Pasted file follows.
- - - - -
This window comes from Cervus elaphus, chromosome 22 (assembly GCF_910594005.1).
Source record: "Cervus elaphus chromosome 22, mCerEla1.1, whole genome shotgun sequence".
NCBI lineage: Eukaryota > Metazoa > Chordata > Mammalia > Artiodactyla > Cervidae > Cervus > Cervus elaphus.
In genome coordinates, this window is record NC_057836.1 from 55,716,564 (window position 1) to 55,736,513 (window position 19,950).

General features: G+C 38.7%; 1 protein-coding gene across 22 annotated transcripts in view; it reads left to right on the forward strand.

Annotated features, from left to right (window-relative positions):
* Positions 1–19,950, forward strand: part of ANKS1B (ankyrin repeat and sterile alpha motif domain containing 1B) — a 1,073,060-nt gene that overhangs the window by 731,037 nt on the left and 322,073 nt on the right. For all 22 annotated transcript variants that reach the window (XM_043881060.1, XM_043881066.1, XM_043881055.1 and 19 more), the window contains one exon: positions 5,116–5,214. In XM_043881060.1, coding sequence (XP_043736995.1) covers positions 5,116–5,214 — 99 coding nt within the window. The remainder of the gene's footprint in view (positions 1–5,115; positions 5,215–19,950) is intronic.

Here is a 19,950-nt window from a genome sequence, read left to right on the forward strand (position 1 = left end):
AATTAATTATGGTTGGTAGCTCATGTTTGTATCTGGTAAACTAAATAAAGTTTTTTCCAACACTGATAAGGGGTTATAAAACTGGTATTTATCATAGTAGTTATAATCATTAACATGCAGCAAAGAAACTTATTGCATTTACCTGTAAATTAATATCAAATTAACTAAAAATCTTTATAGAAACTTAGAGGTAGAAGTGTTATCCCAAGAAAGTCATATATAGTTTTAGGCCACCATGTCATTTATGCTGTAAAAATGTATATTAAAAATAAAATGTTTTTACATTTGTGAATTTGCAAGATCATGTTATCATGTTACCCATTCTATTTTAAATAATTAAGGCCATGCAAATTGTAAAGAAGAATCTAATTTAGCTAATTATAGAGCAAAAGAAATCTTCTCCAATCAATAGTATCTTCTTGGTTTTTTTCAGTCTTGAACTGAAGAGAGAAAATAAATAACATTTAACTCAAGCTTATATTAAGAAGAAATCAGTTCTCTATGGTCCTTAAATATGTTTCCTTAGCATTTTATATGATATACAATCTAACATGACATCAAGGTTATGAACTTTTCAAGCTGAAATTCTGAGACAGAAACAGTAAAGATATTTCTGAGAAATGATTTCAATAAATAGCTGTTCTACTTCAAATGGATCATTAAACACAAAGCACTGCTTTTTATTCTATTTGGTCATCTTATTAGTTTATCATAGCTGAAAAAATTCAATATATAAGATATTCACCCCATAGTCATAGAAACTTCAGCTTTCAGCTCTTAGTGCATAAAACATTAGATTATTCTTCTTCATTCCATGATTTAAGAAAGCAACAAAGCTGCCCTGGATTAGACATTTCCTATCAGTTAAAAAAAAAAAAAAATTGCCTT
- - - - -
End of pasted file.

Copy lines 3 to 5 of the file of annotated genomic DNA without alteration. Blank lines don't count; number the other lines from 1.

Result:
NCBI lineage: Eukaryota > Metazoa > Chordata > Mammalia > Artiodactyla > Cervidae > Cervus > Cervus elaphus.
In genome coordinates, this window is record NC_057836.1 from 55,716,564 (window position 1) to 55,736,513 (window position 19,950).

General features: G+C 38.7%; 1 protein-coding gene across 22 annotated transcripts in view; it reads left to right on the forward strand.